Crisis can happen at any time – being prepared for when a crisis hits is essential to protect your brand. Do you need a crisis plan for your company? Let Weise help – visit www.weiseideas.com or email tracy@weiseideas.com.

Do you think the Under Armour suits were to blame for U.S. Speedskatings’ results? Tell us below and on our Facebook page.

11
Sep
13

Social Media and September 11th: Small Memorials, Big Impact

Social media has allowed us to remember September 11th through not just major memorials, but small ones, that have just as much impact. Platforms ranging from Facebook to Twitter to Instagram provide an outlet for memorials for those tragic events that touched all of our lives and indelibly changed our nation.nypd

Last year, New York Police Department was able to honor the different officers whose lives were lost during the attacks on the World Trade Center.  The Twitter account posted the names of the officers, as well as their end of tour date; 9-11-01.  These updates served as a reminder of the many public service workers who gave their lives to help citizens of New York that fateful day.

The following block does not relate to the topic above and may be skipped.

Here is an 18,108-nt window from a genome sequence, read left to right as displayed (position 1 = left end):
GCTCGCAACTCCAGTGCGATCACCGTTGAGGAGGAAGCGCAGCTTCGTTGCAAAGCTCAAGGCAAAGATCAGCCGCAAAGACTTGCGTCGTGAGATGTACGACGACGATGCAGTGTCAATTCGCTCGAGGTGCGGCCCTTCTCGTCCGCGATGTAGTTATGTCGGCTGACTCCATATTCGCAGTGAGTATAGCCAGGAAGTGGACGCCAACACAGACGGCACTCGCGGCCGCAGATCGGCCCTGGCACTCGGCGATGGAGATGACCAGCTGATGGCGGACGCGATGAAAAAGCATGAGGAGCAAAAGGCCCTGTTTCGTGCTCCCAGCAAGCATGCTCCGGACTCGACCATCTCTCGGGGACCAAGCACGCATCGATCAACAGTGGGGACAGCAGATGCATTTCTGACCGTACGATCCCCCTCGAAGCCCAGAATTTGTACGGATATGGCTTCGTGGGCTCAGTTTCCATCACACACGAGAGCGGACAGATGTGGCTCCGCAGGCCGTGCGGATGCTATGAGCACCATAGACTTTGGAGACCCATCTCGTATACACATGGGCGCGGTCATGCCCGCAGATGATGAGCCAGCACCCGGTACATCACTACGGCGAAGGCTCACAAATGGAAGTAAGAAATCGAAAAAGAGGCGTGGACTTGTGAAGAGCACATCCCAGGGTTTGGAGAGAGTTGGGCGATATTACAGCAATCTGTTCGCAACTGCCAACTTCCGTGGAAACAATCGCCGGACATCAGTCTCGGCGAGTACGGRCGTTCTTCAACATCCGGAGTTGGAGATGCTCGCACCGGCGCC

Twitter and Facebook have provided other unique venues for the public to share their emotions and stories in this continuously busy world.  Last year, Twitter was trending with stories of where each user was when they found out about the attacks.  Different age groups were able to illustrate the spectrum of emotions felt when the news of the attacks first broke.  Younger users told how they were in kindergarten class during the attacks, and had no idea what exactly had happened.  While the older population was able to see the news in their office or on their way to work.

September11In addition to a platform for stories, the Internet has become a place for remembrance in lieu of expensive and time-consuming memorial services.  Life unfortunately does not stop on difficult anniversaries, but that does not mean Americans cannot share their thoughts and prayers for each other.  A simple status update or tweet provides a short moment of silence, when the day doesn’t allow for a memorial service.  According to social media experts, these brief mentions have also helped to increase awareness of the importance of any day, which might have been forgotten years later.

Whether it is a moment of reflection, prayer, patriotism, or remembrance, social media has forever changed how Americans will commemorate September 11th, and all that was lost on that day.

How else have you seen others using social media to commemorate 9/11?  Tell us in the comments, and on our Facebook and Twitter pages.  Be sure to visit our website and learn more about our agency and all that we offer in social media.